June 18, 2006
June 18, 2006
June 21, 2006
Electrical and Computer
11.90.1 - 11.90.11
A Novel Introductory Course for Teaching the Fundamentals of Electrical and Computer Engineering
The Electrical and Computer Engineering (ECE) department at Duke University is undergoing extensive curriculum revisions incorporating both new content and organization and innovative teaching methods. The cornerstone of the new curriculum is a theme-based introductory course entitled Fundamentals of ECE. To introduce students to the major areas of ECE in their first year of study, this course has been organized around three concepts: 1) how to interface with the physical world, 2) how to transfer/transmit energy/information, and 3) how to extract/analyze/ interpret information. Other goals include illustrating how various areas of ECE contribute to the design and functioning of an entire system, emphasizing the relevance of course material to real- world applications, and capturing the students’ imagination and creativity. To achieve these goals, the course adopts a unifying theme, tightly couples lecture and laboratory exercises, and includes a laboratory experience that emphasizes design, integration, and real applications. The course content and laboratory exercises were developed iteratively such that each component supported the other, rather than one being dominant and driving the other. A robotic platform was selected as the foundation of the laboratory experience. This platform enables the exploration of a broad range of ECE concepts, both independently and integrated into an entire system, is flexible, to encourage creative solutions, is capable of being applied to real-world challenges, and is easily connected to the curricular theme. This paper describes the curricular objectives and key course elements which guided the development of this course, the process by which the course was created, and the resulting content and structure.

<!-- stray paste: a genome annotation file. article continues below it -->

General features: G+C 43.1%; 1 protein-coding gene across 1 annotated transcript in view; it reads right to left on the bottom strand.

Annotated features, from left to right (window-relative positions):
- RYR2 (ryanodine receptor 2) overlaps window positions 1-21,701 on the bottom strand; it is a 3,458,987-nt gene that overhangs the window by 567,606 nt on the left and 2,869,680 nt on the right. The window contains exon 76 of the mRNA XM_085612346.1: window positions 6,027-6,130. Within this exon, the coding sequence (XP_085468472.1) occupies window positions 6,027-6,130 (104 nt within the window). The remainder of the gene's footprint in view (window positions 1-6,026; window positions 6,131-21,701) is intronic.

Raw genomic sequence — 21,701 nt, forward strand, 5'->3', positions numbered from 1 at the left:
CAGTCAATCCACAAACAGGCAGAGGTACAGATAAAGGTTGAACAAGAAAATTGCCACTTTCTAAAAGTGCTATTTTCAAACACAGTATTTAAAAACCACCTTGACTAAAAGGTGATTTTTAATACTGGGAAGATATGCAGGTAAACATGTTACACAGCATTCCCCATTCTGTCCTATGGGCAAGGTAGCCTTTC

1.1 ECE Curriculum Redesign
The Department of Electrical and Computer Engineering at Duke University is undergoing a comprehensive curriculum redesign. Large-scale planning and development for the new curriculum has been conducted in earnest since early 2003. Before the redesign began, assessment of the existing curriculum identified six areas for improvement including: 1) a need to provide a coherent, overarching framework that integrates basic principles of ECE to serve as a roadmap through the curriculum, 2) a need to provide more guidance, through earlier, broader exposure to ECE, to assist students in the selection of technical areas of concentration, 3) a need for a more balanced coverage of fundamental areas of ECE, 4) a need for more flexible areas of concentration requirements, 5) a need to broaden design course opportunities, and 6) a need to better integrate the use of computational tools. To meet these needs, the overall structure of the curriculum has been redesigned around the theme of Integrated Sensing and Information Processing (ISIP). A theme-based curriculum facilitates the linkage of ECE topic areas to each other and to real-world challenges. Additional goals include incorporating innovative pedagogical techniques and hands-on experience throughout the curriculum while maintaining curricular flexibility1.
Huettel, L., & Brown, A., & Collins, L., & Coonley, K., & Gustafson, M., & Kim, J., & Ybarra, G. (2006, June), A Novel Introductory Course For Teaching The Fundamentals Of Electrical And Computer Engineering Paper presented at 2006 Annual Conference & Exposition, Chicago, Illinois. 10.18260/1-2--803
ASEE holds the copyright on this document. It may be read by the public free of charge. Authors may archive their work on personal websites or in institutional repositories with the following citation: © 2006 American Society for Engineering Education. Other scholars may excerpt or quote from these materials with the same citation. When excerpting or quoting from Conference Proceedings, authors should, in addition to noting the ASEE copyright, list all the original authors and their institutions and name the host city of the conference. - Last updated April 1, 2015